Nicola Chester: Habitats for nature should be part of our everyday lives
The author of On Gallows Down, which has just won the 2022 Richard Jefferies book award, discusses her writing journey – and urges us to fight for the nature we hold dear.
I am haunted by the loss of wildlife – single trees, 10,000 trees, wildflower meadows and their worlds, spotted flycatchers, lapwings – the loss of a last nightingale. And I am simultaneously enchanted, thrilled, utterly seduced and filled with hope by nature. It moves me as much as any human relationship – now there’s a confession. But when did it all begin to mean so much to me? And why?
It took writing a book, On Gallows Down, Place, Protest and Belonging, to form a framework for the answer to these questions. Partly, nature means so much (and yes, as much as any human relationship) because the two are inseparable. We are nothing without nature because we are nature. And more than ever now, not to consider it in everything we do is to continue sawing off the branch we are sitting on. But also, as wife, mother, daughter, sister, friend (and all the other things we are), my very best memories and experiences with these relationships, these people, have happened in nature.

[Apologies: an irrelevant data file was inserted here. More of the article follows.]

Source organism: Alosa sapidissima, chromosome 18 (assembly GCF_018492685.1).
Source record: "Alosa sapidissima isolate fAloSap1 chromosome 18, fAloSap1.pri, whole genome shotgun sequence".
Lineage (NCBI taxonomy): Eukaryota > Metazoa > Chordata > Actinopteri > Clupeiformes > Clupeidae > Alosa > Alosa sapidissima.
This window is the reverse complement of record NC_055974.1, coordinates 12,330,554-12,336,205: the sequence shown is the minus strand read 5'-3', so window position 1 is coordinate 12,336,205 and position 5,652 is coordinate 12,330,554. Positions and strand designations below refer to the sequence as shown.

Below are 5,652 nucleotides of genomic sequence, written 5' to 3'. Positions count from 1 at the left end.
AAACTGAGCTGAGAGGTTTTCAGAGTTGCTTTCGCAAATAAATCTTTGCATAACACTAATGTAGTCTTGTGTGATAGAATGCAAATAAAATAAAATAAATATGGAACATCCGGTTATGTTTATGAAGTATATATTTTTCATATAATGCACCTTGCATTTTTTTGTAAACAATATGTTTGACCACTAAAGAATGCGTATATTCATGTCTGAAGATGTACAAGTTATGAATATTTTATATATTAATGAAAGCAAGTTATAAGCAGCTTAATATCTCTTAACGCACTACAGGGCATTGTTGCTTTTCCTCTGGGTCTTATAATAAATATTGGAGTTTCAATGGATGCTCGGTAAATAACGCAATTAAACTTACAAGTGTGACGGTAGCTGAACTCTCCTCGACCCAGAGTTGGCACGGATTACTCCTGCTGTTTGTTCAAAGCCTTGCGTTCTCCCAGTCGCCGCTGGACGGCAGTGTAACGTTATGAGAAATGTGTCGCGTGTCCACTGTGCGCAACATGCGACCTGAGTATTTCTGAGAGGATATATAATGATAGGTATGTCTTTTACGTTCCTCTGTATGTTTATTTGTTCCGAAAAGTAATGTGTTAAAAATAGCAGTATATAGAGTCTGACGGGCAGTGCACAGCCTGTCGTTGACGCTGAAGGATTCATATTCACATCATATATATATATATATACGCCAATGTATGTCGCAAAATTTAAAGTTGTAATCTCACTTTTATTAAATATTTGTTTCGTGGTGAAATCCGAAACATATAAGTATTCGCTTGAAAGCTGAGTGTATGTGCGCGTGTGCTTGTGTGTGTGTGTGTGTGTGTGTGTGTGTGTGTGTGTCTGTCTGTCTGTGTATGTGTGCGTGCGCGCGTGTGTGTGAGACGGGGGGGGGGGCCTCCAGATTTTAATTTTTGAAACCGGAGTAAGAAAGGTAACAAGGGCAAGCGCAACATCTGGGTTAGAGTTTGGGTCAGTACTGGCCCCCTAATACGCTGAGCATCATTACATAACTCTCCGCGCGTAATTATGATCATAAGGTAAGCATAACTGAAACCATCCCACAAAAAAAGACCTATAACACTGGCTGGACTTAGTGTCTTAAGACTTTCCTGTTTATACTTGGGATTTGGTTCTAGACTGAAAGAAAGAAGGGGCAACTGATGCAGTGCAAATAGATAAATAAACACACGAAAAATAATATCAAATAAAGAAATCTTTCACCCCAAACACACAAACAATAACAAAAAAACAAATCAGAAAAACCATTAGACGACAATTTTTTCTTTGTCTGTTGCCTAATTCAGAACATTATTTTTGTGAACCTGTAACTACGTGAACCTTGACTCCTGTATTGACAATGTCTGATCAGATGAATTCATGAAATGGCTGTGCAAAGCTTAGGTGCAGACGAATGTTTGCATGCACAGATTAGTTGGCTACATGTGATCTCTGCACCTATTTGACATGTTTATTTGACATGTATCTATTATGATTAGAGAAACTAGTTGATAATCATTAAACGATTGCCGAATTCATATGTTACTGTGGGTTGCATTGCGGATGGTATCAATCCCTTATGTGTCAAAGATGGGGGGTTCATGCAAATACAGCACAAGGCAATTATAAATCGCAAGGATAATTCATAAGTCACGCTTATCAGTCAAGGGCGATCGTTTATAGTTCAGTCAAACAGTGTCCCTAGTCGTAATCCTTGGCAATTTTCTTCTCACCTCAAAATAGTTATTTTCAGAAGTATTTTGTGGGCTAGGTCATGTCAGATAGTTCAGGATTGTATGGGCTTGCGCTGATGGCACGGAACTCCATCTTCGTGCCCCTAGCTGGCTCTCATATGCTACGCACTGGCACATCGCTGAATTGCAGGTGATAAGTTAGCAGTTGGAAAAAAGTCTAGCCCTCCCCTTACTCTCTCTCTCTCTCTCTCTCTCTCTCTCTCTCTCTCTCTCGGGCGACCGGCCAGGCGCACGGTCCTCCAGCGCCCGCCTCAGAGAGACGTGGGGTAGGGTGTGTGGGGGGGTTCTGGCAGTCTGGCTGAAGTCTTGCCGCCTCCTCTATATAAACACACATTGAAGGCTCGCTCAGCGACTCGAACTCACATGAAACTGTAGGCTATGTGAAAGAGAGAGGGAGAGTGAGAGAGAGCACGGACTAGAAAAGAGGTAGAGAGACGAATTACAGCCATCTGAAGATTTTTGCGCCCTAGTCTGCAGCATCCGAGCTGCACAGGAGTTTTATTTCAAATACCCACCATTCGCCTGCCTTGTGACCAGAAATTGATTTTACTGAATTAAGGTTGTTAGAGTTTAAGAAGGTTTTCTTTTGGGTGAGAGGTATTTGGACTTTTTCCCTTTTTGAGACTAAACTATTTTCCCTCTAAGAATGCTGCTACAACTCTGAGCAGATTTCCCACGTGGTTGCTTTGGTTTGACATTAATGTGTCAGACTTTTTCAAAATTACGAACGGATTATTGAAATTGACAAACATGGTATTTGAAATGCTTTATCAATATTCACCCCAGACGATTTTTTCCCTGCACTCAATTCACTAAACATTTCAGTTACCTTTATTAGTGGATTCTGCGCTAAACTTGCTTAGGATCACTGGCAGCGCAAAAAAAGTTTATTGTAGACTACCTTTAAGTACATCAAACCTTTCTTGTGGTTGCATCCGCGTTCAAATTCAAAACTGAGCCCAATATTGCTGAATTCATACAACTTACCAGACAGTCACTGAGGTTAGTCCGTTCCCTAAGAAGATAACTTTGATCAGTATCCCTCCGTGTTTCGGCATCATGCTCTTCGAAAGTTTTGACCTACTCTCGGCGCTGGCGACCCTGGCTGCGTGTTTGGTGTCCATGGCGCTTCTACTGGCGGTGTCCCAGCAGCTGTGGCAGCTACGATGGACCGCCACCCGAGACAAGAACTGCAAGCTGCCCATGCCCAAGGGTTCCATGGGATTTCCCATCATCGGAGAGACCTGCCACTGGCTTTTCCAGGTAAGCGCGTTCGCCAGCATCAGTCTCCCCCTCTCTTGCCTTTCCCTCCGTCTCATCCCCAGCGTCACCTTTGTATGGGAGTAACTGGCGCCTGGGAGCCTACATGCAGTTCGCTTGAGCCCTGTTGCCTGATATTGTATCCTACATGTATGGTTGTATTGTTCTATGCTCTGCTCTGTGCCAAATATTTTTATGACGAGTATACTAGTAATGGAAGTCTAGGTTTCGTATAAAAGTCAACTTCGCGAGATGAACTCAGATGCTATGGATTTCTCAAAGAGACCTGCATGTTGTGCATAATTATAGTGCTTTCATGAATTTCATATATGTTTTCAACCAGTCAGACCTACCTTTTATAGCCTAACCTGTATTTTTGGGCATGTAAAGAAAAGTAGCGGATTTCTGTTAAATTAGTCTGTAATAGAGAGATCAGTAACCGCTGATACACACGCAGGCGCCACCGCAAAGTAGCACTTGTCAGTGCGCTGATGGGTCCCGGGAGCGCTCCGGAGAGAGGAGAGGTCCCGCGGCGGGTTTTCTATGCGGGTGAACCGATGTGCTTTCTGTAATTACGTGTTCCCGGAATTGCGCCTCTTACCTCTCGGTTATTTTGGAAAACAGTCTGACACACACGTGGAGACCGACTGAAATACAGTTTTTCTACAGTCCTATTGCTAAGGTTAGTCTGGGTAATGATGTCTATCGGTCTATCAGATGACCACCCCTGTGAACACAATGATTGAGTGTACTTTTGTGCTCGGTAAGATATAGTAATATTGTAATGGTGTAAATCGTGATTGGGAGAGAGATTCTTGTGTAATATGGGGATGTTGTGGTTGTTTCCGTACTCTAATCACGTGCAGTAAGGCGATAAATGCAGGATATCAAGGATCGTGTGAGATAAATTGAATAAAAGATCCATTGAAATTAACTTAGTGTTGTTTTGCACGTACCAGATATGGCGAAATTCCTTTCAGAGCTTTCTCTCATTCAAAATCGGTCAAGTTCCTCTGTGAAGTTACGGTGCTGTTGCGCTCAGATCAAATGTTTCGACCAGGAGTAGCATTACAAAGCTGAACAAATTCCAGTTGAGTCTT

We are nothing without nature because we are nature